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Indonesia to issue first license certifying legal timber entering Europe

FAO-supported initiative combats illegal logging and boosts sustainable livelihoods

Photo: ©AFP/BAY ISMOYO
The new agreement ensures that only legal timber from Indonesia is allowed access to the EU market. A worker checking for identity tags on logged trees in Berau, East Kalimantan, Indonesia.

15 September 2016, Rome - FAO today welcomed an agreement by Indonesia and the European Union (EU) to issue the world's first Forest Law Enforcement, Governance and Trade (FLEGT) timber license as a major achievement in the fight against illegal logging. 

As of 15 November, the FLEGT license can accompany shipments of timber exported from Indonesia to EU member states to certify that the timber has been harvested, transported, processed and traded according to Indonesian law.

"Indonesia has taken important steps to strengthen forest governance, combat illegal logging, modernize its forest sector, and improve business practices," said Robert Simpson of FAO's FLEGT Programme, which supports tropical timber-producing countries engaged in FLEGT initiatives.

"In addition to helping to limit the environmental damage caused by illegal logging, demonstrating timber legality opens the door to promoting the sustainable livelihoods of forest communities and increasing access to international wood markets," he said. 

Indonesia supplies one third of tropical timber imports by value to the EU, one of the world's largest consumers of timber products. Since 2013, the EU Timber Regulation has prohibited European companies from placing illegal timber and timber products on the EU market.

FLEGT licensed timber automatically complies with the requirements of the timber regulation, creating a "green lane" for Indonesian timber entering the EU.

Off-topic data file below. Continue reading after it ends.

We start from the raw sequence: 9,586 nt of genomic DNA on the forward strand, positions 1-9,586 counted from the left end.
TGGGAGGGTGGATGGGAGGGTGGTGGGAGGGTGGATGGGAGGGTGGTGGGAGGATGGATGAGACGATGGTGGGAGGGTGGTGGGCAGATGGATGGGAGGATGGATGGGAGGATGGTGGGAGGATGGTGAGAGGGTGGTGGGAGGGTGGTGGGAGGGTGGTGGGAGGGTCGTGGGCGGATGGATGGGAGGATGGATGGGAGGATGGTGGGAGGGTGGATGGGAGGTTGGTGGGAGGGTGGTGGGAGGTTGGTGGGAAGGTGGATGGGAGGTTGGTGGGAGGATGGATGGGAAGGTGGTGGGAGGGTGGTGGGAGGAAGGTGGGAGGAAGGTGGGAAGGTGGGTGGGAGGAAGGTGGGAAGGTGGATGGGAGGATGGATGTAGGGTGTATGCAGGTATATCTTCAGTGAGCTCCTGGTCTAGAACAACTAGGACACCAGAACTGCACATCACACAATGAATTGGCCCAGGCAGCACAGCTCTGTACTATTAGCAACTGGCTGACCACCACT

Worldwide, forest crime is estimated by UNEP and Interpol to be worth $30-100 billion annually, or 10-30 percent of the total global timber trade.

"Illegal logging and associated trade undermine countries' efforts to manage forests sustainably, lead to forest degradation and contribute to climate change and biodiversity loss," said Simpson. "They also rob developing nations of revenue and can fuel cycles of corruption, poverty and conflict."

FAO and the EU FLEGT Action Plan

The licensing scheme is part of the EU's FLEGT Action Plan, adopted in 2003 to promote concrete measures to stem the illegal timber trade and contribute to sustainable forest management, now one of the 2030 Sustainable Development Goals.

FAO is working with the EU, its member states and other international and local partners to help tropical timber-producing countries make legally binding trade agreements with the EU. These agreements, known as Voluntary Partnership Agreements (VPAs), establish mechanisms to demonstrate legality of timber produced in the country.

Governments negotiate with the EU in close consultation with civil society, indigenous peoples and the private sector.

The cornerstone of the VPA is a timber legality assurance system that defines legal timber and how it should be verified. Once fully operational, FLEGT licensing can begin for consignments of timber exported to Europe. The system is audited on a regular basis to guarantee its credibility.

In Indonesia, FAO continues to support the process by providing financial and technical assistance for projects to strengthen the development and implementation of the national timber legality assurance system. This includes supporting the certification of community forests in East Kalimantan, and promoting group certification of furniture makers in Java and Bali.

FAO is also assisting efforts to empower an independent forest monitoring network to prevent corruption in the forest sector - the biggest threat to the integrity of VPAs.

Other countries on board

In addition to Indonesia, five other countries - Cameroon, the Central African Republic, Ghana, Liberia, and the Republic of Congo - have signed Voluntary Partnership Agreements with the EU and are working towards FLEGT licensing.

A further nine countries - Cote d'Ivoire, the Democratic Republic of the Congo, Gabon, Guyana, Honduras, Lao People's Democratic Republic, Malaysia, Thailand and Viet Nam - are negotiating VPAs.

Together, these 15 countries cover 24% of the world's tropical forests and supply up to 75% of the EU's tropical timber imports.

To date, FAO's FLEGT Programme has supported over 200 projects in 40 countries throughout Africa, Latin America, the Caribbean and Asia to improve forest governance and promote the legal timber trade.

A new USD $30 million phase of the programme, which is sponsored by the EU, the United Kingdom and Sweden, was launched earlier this year. 

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